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How to switch something as soon as power is applied

Discussion in 'General Electronics Discussion' started by AndyT4, Nov 9, 2015.

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  1. AndyT4

    AndyT4

    1
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    Nov 9, 2015
    Hi,

    Please can someone tell me if there is a simple solution to this problem?

    I work in a car dealership (non-technical staff).

    All of our new models have the stop/start technology so that they stop when people are stationary in traffic, at junctions, etc.

    Many of our older customers are confused by this technology and would dearly love to switch it off.

    Unfortunately, due to the requirement to comply with emmissions standards, it is not possible to switch this functionality off permanently. You have to press the button (it is an actual button, not a stalk function) each time you get in the car to disable the stop/start. Press once to switch off, press again to switch on. As soon as you turn the ignition off and back on again, the stop/start function is re-enabled and you have to press the button again.

    I was wondering if there is some simple component/circuit that when connected to the pins at the back of the switch will automatically make the circuit as if the switch had been depressed once to switch it off? Even if you have to apply permanent power to this extra componentry? Forgive me, I am electronicaly thick!

    Thanks for any advice :)
     
  2. Harald Kapp

    Harald Kapp Moderator Moderator

    11,702
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    Nov 17, 2011
    You aren't working for VW, are you :D

    A quite simple solution consists of a 12V relay. Coil connected to some power supply voltage (12V) that is present as soon as the ignition is turned on (e.g. dashboard light), contacts connected in parallel to the pushbutton's contacts. But then you (or your customers) will be violating emission standards...
     
    Arouse1973 likes this.
  3. Tha fios agaibh

    Tha fios agaibh

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    Aug 11, 2014
    And whomever modifies the oem wiring voids their warranty on the vehicle.
     
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  4. Martaine2005

    Martaine2005

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    May 12, 2015
    I was going to say that this afternoon!!!

    Martin
     
  5. Tha fios agaibh

    Tha fios agaibh

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    Aug 11, 2014
    If they are confused by the technology, they would also be confused about modifying their cars circuitry.

    I would hack my own car, but no way would I ever modify someone else's car.
     
    Harald Kapp likes this.
  6. Tha fios agaibh

    Tha fios agaibh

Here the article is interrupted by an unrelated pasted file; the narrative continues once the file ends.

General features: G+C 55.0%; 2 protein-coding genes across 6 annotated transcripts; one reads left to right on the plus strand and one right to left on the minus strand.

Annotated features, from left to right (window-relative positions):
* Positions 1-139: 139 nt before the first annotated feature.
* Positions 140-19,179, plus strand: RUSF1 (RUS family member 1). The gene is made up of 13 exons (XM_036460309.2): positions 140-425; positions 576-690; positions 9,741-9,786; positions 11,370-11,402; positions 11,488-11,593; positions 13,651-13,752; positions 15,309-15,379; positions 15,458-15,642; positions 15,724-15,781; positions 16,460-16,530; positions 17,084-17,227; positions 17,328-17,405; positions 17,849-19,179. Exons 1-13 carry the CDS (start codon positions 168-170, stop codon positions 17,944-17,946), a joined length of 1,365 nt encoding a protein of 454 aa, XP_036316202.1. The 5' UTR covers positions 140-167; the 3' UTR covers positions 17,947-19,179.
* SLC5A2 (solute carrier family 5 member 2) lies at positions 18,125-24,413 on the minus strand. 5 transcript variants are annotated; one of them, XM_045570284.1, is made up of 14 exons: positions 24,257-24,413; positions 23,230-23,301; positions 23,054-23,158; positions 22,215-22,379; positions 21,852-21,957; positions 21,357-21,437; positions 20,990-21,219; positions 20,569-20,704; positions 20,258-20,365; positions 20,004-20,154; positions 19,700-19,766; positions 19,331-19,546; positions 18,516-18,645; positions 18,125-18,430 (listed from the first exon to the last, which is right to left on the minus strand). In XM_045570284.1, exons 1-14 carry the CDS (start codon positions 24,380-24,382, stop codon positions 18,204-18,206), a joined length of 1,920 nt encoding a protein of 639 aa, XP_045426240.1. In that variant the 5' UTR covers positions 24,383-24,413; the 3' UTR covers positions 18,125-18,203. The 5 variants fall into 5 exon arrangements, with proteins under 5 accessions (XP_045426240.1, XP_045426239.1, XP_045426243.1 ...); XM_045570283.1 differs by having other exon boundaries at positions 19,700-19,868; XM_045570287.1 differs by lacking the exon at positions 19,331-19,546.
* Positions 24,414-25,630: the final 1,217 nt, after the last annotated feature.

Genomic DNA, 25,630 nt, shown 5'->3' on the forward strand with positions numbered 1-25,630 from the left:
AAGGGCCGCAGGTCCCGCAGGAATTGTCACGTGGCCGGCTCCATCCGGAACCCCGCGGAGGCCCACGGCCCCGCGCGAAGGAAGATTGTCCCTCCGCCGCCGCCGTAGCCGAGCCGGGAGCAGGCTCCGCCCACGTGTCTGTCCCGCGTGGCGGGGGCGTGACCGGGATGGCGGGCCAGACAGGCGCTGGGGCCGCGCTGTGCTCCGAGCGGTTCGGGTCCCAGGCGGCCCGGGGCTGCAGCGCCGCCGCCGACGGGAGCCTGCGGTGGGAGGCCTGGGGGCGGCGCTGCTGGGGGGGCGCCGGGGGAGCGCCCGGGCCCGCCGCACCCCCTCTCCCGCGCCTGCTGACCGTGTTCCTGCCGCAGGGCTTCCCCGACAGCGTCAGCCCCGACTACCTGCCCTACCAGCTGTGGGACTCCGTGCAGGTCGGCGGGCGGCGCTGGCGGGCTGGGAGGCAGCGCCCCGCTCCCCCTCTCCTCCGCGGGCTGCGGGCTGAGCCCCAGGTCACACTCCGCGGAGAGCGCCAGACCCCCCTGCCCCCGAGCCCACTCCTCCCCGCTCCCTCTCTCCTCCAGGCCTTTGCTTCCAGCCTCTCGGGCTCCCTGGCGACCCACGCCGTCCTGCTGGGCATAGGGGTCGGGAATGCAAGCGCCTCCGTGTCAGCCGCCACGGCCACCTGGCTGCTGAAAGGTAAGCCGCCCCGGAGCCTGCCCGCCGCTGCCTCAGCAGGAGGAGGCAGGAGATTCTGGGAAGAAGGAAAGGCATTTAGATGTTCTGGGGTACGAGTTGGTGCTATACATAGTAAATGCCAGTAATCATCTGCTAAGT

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    Aug 11, 2014
    :D
    Afternoon? Should be nighttime on your side of the pond.
     
  7. Martaine2005

    Martaine2005

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    May 12, 2015
    7:30pm.......I do sleep early, but come on John!!!
     
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  8. Tha fios agaibh

    Tha fios agaibh

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    Lol.
    I didn't say you had to go to bed Martin, I just said it was nightime over there.
     
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  9. Martaine2005

    Martaine2005

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    May 12, 2015
    John, It is dark...OK..
    It is not late, OK
    But if you tell me to go to sleep, I will listen..:p

    Martin
     
  10. AnalogKid

    AnalogKid

    2,525
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    Jun 10, 2015
    Assuming this is a low power function such as a switch into a uC that then controls the engine, then:
    1. Small reed relay across the switch with a capacitor in series with the coil.
    2. Optocoupler across the switch with a resistor and capacitor in series with the LED. This is for when the voltage polarity across the switch is known, but you don't want to risk a grounding issues.
    3. FET or BJT switch with RC delay if you are sure about the grounds.

    etc.

    ak
     
  11. BobK

    BobK

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    Jan 5, 2010
    A better solution is to exp!ain the feature and why they want it. In my Prius you don't even notice when the car starts unless you are paying attention to it.

    Hacking the car to reduce its gas milage sounds like a dumb idea to me.

    Bob
     
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  12. Alec_t

    Alec_t

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    Jul 7, 2015
    Apart from invalidating any warranty, would such a wiring mod also invalidate the driver's insurance (it would this side of the pond)?
     
  13. Tha fios agaibh

    Tha fios agaibh

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    Aug 11, 2014
    No. Not to my knowledge.
    As long one is in control of their vehicle, insurance should not be impacted by it. Of course, I could understand a claim being denied after a fire if there was obvious signs of improper wiring, but most insurance companies would likely not even bother to investigate.
     
  14. Kiwi

    Kiwi

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    Jan 28, 2013
    You could connect the winding of a normally open relay to the start switch and the contacts to the override button. The relay closes every time you start the engine and disables the stop/start system.

    BUT, WHY WOULD YOU WANT TO DISABLE THIS SYSTEM?
    As BobK said, it would be better to explain the purpose and operation of the system, than just disable it "because my old car didn't have this function".
     
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